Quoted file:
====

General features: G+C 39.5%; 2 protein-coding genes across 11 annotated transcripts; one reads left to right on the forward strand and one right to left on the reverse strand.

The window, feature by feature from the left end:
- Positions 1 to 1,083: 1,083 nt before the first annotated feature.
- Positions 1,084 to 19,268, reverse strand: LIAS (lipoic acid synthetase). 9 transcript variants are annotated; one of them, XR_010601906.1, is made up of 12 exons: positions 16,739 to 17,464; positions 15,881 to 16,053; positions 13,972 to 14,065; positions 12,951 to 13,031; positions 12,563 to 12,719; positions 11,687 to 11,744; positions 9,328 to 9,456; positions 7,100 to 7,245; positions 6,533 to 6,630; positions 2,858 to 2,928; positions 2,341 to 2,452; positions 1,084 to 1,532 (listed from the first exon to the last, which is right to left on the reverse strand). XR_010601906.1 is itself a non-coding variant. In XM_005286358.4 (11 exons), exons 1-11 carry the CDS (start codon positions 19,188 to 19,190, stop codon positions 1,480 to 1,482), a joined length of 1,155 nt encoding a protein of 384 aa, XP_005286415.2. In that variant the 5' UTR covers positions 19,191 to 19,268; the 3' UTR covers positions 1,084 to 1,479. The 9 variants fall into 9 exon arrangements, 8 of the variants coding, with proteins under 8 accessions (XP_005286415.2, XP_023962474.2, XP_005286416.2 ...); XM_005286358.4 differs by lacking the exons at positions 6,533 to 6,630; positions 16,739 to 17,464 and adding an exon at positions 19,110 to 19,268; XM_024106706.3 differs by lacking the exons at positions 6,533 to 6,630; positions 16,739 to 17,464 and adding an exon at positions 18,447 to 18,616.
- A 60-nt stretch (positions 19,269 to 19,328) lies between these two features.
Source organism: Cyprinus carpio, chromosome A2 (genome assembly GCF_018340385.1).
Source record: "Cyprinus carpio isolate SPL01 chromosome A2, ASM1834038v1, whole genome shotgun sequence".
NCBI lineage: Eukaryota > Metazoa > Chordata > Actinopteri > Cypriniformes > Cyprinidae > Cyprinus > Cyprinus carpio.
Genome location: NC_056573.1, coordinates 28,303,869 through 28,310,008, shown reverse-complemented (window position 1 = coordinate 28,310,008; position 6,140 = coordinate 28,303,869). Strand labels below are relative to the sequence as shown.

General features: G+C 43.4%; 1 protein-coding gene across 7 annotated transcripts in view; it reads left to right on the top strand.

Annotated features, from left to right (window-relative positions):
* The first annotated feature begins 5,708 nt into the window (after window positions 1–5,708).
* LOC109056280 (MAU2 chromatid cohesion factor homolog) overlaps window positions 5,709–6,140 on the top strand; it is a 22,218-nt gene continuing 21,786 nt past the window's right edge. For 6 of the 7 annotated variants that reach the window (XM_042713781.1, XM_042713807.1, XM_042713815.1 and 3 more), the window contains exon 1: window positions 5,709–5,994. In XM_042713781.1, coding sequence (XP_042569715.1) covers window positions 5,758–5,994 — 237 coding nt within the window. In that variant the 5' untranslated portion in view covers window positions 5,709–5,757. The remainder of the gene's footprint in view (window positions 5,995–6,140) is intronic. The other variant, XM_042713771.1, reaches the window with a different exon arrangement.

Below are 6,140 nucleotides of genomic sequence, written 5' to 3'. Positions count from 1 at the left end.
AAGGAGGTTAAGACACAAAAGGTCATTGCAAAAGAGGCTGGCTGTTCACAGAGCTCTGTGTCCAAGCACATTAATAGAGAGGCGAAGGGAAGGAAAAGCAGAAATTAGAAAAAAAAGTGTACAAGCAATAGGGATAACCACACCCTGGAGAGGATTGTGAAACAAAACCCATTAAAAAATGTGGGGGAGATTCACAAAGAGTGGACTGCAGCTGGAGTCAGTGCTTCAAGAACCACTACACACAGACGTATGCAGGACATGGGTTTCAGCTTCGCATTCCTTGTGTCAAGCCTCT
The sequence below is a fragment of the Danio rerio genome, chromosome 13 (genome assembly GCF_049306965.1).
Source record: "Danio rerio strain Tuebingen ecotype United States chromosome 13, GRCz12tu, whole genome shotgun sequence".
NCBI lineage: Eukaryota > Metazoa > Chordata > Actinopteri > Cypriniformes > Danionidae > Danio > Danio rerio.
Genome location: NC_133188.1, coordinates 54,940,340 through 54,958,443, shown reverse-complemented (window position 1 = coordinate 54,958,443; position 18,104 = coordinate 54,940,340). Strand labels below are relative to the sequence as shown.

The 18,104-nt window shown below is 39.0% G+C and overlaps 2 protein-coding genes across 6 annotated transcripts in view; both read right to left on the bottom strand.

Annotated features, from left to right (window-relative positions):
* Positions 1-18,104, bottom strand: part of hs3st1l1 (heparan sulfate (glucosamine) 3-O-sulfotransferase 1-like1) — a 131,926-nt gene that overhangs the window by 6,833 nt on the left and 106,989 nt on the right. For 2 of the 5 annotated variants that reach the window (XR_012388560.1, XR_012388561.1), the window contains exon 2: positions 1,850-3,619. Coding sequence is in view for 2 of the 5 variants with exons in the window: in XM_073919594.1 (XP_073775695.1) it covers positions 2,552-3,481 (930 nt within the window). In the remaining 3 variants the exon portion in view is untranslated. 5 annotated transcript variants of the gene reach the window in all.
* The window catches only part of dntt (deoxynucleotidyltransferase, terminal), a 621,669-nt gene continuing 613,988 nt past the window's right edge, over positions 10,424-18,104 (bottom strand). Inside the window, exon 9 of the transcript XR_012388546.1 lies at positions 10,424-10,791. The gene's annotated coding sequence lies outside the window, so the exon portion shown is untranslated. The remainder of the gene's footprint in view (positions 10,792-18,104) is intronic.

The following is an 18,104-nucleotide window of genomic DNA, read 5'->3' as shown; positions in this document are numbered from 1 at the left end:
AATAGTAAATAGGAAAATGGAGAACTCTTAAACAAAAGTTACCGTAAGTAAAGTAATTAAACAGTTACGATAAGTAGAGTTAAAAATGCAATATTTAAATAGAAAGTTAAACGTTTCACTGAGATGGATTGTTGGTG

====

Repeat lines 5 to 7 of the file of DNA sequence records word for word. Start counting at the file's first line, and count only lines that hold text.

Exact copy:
- A 60-nt stretch (positions 19,269 to 19,328) lies between these two features.
Source organism: Cyprinus carpio, chromosome A2 (genome assembly GCF_018340385.1).
Source record: "Cyprinus carpio isolate SPL01 chromosome A2, ASM1834038v1, whole genome shotgun sequence".